Monday, September 15, 2008
G is for Googol
Book recommendation and Amazon link.
I've often talked about how (at least in the early years) 99% of the Math Brian knew he learnt not from school or from me, but from Kjartan Poskitt's Murderous Math series, for example, this post here. Often, when I ask him how he's able to do his GEP Math worksheets without being taught, he said he learnt them from Murderous Math.
While Sean has read perhaps all of his korkor's Horrible Science series, he has only read maybe 1 MM book (doesn't matter, Brian only started on them when he was in P1). However, he does like to read G is for Googol, a book I had bought for Brian back in 2005 from the scholastics book order in his Frankfurt school. And I'd recommend this book too, it's thin but Sean's actually learnt some Math from it.
First, he surprised me earlier in the week by telling me, "Mummy, I only know my binary numbers up to 512", when I didn't even know he knew what binary numbers were. He doesn't talk much Math with me, it's always Science stuff which I'm not interested in. But talk Math with me, and I perk up somewhat, cos I do know a lot more Math than Science (which I know isn't saying very much given the abysmal level of my Science knowledge). I then told him to go slow and just continue doubling, so he got up to 8192 before giving up.
And twice over dinner this week, he starts talking about Palindromic numbers.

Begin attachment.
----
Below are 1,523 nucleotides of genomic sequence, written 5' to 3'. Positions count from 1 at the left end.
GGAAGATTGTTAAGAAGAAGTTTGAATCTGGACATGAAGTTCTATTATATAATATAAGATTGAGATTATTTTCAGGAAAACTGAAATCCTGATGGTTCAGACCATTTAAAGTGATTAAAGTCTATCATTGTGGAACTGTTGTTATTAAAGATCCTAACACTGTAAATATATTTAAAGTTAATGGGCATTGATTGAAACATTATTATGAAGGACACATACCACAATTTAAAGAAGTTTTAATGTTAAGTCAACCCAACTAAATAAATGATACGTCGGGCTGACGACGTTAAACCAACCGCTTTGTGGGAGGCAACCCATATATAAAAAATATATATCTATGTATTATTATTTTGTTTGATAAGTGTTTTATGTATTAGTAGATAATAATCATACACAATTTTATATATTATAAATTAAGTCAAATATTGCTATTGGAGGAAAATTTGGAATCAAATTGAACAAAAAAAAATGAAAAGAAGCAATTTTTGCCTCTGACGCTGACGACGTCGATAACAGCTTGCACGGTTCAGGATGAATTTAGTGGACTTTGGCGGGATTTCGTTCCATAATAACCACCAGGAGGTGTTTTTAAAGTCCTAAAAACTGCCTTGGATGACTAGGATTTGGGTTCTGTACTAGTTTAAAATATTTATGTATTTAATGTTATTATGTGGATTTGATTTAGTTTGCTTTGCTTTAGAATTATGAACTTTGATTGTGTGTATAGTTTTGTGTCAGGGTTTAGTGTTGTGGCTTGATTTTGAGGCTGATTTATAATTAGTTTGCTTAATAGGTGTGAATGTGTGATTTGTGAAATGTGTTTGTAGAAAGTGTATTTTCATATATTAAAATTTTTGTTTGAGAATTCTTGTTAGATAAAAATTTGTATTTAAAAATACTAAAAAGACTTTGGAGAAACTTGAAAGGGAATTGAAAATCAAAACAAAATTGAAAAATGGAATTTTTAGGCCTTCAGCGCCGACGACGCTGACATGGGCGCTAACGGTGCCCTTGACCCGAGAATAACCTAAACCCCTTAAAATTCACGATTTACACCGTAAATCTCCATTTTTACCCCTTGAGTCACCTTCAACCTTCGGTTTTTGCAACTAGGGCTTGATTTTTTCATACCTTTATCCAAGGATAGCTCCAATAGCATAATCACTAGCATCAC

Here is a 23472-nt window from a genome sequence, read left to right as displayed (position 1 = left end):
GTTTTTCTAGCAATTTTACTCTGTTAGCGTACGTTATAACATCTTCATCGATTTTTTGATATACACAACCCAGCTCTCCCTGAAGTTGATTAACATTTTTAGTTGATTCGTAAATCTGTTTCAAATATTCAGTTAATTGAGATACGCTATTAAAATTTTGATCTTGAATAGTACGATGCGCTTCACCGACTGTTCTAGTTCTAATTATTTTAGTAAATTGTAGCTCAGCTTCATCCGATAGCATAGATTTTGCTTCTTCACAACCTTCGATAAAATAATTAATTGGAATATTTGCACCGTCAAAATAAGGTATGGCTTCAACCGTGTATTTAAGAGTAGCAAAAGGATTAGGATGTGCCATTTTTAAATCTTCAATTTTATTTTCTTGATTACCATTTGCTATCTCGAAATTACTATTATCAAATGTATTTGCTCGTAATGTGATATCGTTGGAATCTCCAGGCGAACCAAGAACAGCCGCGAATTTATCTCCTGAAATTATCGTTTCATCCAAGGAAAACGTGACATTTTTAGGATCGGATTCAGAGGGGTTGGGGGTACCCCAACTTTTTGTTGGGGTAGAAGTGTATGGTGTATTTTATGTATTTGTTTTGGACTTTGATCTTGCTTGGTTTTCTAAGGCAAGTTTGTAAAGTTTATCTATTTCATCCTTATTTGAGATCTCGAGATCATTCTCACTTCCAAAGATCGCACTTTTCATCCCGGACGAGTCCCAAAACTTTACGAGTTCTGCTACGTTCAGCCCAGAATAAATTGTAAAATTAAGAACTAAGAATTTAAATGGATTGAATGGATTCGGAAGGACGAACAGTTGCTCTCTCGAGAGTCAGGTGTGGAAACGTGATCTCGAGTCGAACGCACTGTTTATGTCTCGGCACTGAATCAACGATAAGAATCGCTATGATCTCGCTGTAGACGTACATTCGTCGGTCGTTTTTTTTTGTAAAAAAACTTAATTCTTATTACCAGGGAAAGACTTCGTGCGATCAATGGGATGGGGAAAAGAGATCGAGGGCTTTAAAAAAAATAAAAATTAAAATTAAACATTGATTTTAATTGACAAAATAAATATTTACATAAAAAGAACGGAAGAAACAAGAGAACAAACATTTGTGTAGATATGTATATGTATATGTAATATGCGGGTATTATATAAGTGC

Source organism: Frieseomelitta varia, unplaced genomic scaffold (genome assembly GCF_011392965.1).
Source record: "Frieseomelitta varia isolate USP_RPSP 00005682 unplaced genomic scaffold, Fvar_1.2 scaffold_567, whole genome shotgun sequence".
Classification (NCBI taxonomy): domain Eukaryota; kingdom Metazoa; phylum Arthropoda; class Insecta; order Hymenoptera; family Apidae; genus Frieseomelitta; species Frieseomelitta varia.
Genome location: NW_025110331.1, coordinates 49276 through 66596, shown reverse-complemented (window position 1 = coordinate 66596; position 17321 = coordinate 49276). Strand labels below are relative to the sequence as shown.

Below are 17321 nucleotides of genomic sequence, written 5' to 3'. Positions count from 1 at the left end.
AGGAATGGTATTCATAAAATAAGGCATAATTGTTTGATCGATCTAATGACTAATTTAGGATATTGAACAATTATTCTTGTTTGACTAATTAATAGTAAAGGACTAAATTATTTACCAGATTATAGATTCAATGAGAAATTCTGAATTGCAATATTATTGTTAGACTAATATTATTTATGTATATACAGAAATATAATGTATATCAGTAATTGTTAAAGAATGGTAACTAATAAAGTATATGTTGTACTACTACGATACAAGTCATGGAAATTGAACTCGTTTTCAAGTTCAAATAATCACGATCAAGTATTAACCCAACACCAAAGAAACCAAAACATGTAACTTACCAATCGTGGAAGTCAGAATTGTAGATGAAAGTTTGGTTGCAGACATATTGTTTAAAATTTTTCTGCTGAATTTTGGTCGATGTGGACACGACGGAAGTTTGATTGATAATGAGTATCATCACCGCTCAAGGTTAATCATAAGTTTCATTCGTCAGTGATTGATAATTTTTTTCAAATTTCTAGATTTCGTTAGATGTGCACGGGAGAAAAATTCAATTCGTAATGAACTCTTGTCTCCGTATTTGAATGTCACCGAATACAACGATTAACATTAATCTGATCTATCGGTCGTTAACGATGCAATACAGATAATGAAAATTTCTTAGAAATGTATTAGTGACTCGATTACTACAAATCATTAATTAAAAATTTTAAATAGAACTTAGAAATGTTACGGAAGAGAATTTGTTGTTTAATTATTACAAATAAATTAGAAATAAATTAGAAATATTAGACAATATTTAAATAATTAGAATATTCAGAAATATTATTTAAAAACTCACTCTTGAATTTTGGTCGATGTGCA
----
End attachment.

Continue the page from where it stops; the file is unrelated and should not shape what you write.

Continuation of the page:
Then this evening, I asked if he still remembered what triangular numbers were and he went, "1, 3, 6, 10..." till 66.
So I suggested, only half in jest that "Next time, when you're bored, maybe you could think about number patterns, instead of tortoises all the time."
He nodded, "Okay." haha.
I shouted for Brian to come over, "BRIAN! What other number patterns are there? Binary, squares, triangular...what else?"...
Before Brian could come over, Sean suddenly said, "Mummy, do you know that the leaves and the petals of clovers and flowers come in the Fibonacci sequence?"
He pronounced it FAI-bonacci, instead of FEE-bonacci.
I went, "You know Fee-bonacci?"
He continued, "For example, a clover has 3 leaves and it's very lucky for you if you get a 4-leafed clover. A daisy has 13 petals. These are Fibonacci numbers."
I asked, "So what are the numbers?"
He said, "I'm not sure, but I think it's, 1, 2, 3, 5, 8, 13...."
Brian came by and said it's actually, "1, 1, 2, 3, 5, ...." and showed Sean exactly how the pattern is derived.
So it's not just Murderous Math that's an excellent Math teacher for kids; G is for Googol is pretty good too, cos that's definitely where Sean learnt about Binary and Fibonacci numbers.